Written answers

Tuesday, 20 September 2022

Department of Communications, Climate Action and Environment

Renewable Energy Generation

Photo of Darren O'RourkeDarren O'Rourke (Meath East, Sinn Fein)
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68. To ask the Minister for Communications, Climate Action and Environment the number of households and businesses that are generating electricity through microgeneration; if all energy suppliers are now paying microgenerators for the excess electricity that they are exporting to the grid; and if he will make a statement on the matter. [45786/22]

Photo of Eamon RyanEamon Ryan (Dublin Bay South, Green Party)
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The underlying principle, and primary advantage of microgeneration is self-consumption of your own electricity. This is how microgeneration can help consumers shield against electricity costs. While there is potential for payment for any excess electricity that you might not use yourself, export is an additional benefit but not the primary driver for engaging in microgeneration.  

I understand that to the 9th of September 2022 close to 40,000 microgenerators have successfully registered with ESB Networks for an export grid connection. With an average installation size of circa 3 kW, this gives a total of approximately 120 MW of installed microgeneration capacity on the network.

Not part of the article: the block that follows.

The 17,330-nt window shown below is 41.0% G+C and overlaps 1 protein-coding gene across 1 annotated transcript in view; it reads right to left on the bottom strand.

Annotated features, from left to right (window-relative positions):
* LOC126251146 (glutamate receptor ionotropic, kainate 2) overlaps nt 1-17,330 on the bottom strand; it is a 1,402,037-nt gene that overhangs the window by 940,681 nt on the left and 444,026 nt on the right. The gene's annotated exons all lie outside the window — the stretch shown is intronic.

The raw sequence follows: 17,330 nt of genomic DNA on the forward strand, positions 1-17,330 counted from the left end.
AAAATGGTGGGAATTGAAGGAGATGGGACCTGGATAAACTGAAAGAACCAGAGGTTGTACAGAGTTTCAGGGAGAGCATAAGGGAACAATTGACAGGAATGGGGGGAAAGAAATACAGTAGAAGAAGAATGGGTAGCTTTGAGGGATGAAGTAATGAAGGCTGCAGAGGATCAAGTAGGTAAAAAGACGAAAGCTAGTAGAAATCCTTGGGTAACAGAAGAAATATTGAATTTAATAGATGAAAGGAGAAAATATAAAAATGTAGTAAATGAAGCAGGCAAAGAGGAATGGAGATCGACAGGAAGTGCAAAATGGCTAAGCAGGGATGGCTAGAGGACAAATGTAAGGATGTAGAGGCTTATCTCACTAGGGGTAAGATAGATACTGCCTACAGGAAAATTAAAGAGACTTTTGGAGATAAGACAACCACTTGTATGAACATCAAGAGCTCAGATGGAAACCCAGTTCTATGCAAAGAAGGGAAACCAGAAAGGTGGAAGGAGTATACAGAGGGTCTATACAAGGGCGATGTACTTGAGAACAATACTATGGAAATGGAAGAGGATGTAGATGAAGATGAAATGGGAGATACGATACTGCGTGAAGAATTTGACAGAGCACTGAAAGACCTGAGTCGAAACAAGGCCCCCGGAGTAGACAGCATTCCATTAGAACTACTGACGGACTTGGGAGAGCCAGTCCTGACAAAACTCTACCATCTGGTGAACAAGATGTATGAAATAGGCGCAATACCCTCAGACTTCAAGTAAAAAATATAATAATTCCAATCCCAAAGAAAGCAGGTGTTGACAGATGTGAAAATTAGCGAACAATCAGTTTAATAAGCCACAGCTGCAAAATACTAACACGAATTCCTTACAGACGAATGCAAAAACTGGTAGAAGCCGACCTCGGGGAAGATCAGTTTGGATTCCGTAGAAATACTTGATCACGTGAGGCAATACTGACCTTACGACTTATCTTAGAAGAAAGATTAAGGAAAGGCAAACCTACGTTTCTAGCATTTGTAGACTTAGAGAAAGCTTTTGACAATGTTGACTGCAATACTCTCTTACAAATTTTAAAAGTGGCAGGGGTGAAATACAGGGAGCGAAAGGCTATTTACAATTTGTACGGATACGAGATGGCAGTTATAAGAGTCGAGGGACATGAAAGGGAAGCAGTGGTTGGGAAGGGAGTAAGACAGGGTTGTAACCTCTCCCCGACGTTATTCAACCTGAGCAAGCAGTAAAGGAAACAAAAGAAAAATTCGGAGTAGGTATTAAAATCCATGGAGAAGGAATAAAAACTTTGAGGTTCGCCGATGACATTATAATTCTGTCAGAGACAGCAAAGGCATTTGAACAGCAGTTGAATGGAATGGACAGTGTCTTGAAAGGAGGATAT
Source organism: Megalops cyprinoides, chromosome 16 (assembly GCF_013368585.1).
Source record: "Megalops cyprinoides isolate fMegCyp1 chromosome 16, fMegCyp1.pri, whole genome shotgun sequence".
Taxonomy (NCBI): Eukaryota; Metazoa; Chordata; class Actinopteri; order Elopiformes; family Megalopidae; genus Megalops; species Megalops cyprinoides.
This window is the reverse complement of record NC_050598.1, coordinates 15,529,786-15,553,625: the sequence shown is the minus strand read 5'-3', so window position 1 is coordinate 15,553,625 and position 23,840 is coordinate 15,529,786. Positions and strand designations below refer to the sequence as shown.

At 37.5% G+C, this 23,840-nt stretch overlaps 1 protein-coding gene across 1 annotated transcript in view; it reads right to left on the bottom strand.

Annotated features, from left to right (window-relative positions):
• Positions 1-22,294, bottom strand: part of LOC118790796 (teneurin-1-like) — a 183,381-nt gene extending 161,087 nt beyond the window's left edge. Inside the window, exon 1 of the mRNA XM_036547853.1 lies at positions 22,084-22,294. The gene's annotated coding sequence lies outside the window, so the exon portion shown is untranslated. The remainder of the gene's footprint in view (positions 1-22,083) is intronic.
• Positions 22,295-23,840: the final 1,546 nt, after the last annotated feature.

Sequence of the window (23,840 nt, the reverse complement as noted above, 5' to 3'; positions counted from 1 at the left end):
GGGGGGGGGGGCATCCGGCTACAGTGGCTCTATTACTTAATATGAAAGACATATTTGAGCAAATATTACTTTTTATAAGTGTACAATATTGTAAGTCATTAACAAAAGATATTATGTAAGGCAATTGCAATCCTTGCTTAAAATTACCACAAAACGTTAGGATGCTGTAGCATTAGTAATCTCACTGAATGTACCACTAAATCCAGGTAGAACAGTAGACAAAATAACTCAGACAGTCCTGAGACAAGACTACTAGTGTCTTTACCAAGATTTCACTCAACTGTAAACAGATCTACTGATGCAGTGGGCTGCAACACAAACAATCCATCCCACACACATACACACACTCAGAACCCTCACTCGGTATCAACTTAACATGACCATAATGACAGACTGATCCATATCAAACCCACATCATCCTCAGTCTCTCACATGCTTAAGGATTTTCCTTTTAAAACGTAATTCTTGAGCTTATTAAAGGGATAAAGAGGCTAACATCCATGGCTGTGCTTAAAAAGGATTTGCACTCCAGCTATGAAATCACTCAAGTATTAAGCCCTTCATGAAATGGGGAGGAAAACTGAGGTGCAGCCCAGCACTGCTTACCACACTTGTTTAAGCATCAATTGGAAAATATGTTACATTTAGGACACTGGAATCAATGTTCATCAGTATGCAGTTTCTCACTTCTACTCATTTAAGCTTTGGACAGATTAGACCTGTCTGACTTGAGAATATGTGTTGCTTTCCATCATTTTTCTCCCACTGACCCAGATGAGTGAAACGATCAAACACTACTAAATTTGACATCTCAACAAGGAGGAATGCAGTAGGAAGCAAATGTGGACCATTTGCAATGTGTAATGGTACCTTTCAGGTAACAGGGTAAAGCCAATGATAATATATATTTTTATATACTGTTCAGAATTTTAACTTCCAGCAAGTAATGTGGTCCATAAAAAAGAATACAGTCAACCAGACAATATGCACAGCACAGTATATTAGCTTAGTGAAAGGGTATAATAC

Of this, the SEAI has also supported the installation of domestic Solar PV systems for 11,581 homes since 2018, which has resulted in an installed capacity of domestic Solar PV of 45.1 MW. Furthermore, demand has increased significantly in 2022 and we expect that the SEAI will support over 8,000 homes in 2022 alone at a cost of €21m. The SEAI will be extending the Solar PV grant scheme to non domestic applicants for installations up to 6kW by the end of September.

The Commission for Regulation of Utilities (CRU) published a decision for the Clean Export Guarantee (CEG) tariff which outlines arrangements for implementation of the tariff, including eligibility criteria and remuneration methodology. As part of this, the CRU decided that suppliers will set their individual CEG tariffs on a competitive market basis which must be reflective of the market, or wholesale, value of the electricity, in line with the requirements of Article 21(2)(d) of the recast Renewable Energy Directive.

Most suppliers have now published their CEG tariffs, which range from €13.5c/kWh up to €20c/kWh which allows customers to shop around and switch suppliers to obtain the best rates for selling and purchasing electricity.

The CRU expects all suppliers to put in place measures to make the first payment to customers at the earliest opportunity and had anticipated that some suppliers may be ready to make the first payment by 31st August 2022, with others indicating that payment measures will be in place by the end of November. This recognises that suppliers require time to develop the necessary systems and processes needed to make payments to customers, following the date that export data was first made available to suppliers by ESB Networks. However, regardless of which supplier you have, micro-generators will not lose out while payment systems are put in place as payments to customers will be backdated to when they either became eligible or to the 15th February 2022.


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